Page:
Psychopathology is the study of abnormal cognition, behaviour, and experiences which differs according to social norms and rests upon a number of constructs that are deemed to be the social norm at any particular era.
Biological psychopathology is the study of the biological etiology of abnormal cognitions, behaviour and experiences. Child psychopathology is a specialisation applied to children and adolescents. Animal psychopathology is a specialisation applied to non-human animals. This concept is linked to the philosophical ideas first outlined by Galton (1869) and is linked to the appliance of eugenical ideations around what constitutes the human.
Early explanations for mental illnesses were influenced by religious belief and superstition. Psychological conditions that are now classified as mental disorders were initially attributed to possessions by evil spirits, demons, and the devil. This idea was widely accepted up until the sixteenth and seventeenth centuries. Individuals who had these so-called "possessions" were tortured as treatment or as Foucault outlines in the History of Madness: viewed as seers (Joan of Arc). Religious practitioners used this technique in hoping to bring their patients back to sanity but increasingly there was the shift to the great confinement.[unreliable source?]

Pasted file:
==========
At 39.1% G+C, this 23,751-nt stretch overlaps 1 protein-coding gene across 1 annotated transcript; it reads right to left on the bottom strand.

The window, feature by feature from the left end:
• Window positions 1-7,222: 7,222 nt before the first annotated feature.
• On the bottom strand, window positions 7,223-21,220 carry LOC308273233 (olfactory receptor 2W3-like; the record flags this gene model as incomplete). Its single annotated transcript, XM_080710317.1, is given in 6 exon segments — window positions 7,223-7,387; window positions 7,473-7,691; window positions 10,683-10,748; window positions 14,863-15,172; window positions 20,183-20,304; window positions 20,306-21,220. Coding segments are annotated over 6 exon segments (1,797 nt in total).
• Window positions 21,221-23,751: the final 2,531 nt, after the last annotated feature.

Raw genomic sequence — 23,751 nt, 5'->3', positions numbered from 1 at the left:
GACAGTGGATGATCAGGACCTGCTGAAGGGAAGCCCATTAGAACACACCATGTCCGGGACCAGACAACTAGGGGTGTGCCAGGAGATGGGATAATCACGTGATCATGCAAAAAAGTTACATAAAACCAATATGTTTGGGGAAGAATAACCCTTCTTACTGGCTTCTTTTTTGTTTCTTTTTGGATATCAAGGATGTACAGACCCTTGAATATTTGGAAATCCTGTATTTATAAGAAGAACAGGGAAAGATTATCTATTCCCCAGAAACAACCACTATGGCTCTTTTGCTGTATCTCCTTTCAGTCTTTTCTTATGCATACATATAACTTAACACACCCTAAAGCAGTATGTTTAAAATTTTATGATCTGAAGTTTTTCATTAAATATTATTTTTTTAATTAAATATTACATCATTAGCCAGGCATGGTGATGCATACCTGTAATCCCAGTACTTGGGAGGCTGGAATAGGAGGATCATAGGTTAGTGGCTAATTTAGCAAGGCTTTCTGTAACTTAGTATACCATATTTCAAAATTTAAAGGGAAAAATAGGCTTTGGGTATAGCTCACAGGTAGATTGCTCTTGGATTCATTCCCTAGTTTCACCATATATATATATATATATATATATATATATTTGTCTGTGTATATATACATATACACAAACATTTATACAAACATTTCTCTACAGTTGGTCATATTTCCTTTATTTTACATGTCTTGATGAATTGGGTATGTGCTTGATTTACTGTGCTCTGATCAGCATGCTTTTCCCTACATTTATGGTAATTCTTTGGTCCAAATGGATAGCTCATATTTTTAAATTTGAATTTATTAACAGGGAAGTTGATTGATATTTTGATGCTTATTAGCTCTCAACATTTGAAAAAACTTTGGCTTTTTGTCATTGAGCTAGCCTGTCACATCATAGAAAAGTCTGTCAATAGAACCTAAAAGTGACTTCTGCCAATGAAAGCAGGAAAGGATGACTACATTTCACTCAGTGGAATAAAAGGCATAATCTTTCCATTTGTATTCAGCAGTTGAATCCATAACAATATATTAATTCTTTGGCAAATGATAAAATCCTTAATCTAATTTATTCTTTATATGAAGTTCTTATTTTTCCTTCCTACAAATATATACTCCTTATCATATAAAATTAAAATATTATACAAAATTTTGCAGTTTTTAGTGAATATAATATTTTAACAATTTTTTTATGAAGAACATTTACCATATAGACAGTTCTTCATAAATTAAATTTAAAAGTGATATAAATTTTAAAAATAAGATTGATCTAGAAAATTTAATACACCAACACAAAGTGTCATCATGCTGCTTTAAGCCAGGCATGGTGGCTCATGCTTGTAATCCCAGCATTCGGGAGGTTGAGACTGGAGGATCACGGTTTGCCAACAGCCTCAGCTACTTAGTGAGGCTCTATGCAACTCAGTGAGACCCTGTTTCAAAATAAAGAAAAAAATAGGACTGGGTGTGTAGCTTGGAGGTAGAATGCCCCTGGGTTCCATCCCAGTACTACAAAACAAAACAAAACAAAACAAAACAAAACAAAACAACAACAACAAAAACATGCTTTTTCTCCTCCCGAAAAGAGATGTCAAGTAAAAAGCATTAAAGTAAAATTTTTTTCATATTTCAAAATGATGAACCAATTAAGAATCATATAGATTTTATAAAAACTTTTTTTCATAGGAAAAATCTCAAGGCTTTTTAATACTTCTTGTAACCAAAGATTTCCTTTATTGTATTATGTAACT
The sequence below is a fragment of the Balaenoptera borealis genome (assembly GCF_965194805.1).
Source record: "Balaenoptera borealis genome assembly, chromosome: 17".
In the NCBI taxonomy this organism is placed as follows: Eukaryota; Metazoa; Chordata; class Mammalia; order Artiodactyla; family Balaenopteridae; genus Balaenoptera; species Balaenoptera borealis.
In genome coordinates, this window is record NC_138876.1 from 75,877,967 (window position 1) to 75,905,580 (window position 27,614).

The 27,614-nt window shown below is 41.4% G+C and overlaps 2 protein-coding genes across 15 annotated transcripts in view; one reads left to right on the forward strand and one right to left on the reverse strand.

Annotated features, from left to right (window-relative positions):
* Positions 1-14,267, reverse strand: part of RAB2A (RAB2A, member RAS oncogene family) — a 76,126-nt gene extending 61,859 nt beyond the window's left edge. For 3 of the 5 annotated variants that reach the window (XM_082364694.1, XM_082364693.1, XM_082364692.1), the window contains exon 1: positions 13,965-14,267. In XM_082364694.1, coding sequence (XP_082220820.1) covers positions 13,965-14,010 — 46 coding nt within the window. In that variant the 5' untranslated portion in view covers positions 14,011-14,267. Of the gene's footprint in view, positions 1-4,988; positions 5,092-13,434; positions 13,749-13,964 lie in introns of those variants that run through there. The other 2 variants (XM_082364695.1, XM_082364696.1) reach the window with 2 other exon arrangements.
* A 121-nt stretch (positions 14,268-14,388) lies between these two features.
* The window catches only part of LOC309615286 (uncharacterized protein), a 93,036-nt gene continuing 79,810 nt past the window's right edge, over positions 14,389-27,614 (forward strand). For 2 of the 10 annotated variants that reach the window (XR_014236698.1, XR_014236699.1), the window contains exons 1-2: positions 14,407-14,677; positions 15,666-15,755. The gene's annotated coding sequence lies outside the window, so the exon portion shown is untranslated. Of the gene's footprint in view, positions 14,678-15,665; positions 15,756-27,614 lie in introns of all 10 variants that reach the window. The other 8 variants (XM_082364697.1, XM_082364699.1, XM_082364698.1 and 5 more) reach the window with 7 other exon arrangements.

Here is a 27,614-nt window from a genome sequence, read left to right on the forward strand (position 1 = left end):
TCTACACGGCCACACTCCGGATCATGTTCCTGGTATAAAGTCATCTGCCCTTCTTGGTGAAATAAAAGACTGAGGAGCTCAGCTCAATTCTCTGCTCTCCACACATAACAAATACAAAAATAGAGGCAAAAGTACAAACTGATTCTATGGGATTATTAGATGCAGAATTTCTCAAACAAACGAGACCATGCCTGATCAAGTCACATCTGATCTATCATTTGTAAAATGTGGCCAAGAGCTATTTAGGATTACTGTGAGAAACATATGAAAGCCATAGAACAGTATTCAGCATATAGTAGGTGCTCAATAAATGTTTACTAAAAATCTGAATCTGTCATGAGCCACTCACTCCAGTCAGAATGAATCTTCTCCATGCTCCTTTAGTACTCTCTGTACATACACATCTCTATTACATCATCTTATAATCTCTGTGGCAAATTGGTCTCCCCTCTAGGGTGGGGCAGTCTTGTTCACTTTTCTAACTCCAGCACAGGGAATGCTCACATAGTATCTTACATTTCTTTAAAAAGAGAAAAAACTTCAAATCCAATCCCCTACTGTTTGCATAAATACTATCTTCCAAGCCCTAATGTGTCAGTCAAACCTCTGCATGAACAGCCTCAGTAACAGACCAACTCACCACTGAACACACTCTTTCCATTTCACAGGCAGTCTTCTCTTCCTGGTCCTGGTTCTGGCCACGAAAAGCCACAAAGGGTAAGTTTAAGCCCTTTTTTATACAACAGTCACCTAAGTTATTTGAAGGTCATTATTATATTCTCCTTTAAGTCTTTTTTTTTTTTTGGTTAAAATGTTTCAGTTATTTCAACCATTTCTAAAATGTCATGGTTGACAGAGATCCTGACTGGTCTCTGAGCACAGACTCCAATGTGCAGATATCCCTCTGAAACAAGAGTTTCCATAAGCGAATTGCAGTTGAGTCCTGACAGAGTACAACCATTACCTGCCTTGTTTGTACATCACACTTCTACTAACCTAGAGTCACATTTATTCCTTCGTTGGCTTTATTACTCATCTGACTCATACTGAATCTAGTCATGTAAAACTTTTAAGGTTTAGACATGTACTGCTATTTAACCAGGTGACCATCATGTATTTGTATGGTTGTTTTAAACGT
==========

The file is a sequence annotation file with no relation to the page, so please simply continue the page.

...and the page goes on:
The Greek physician Hippocrates was one of the first to reject the idea that mental disorders were caused by possession of demons or the devil. He firmly believed the symptoms of mental disorders were due to diseases originating in the brain. Hippocrates suspected that these states of insanity were due to imbalances of fluids in the body. He identified these fluids to be four in particular: blood, black bile, yellow bile, and phlegm. This later became the basis of the chemical imbalance theory used widely within the present.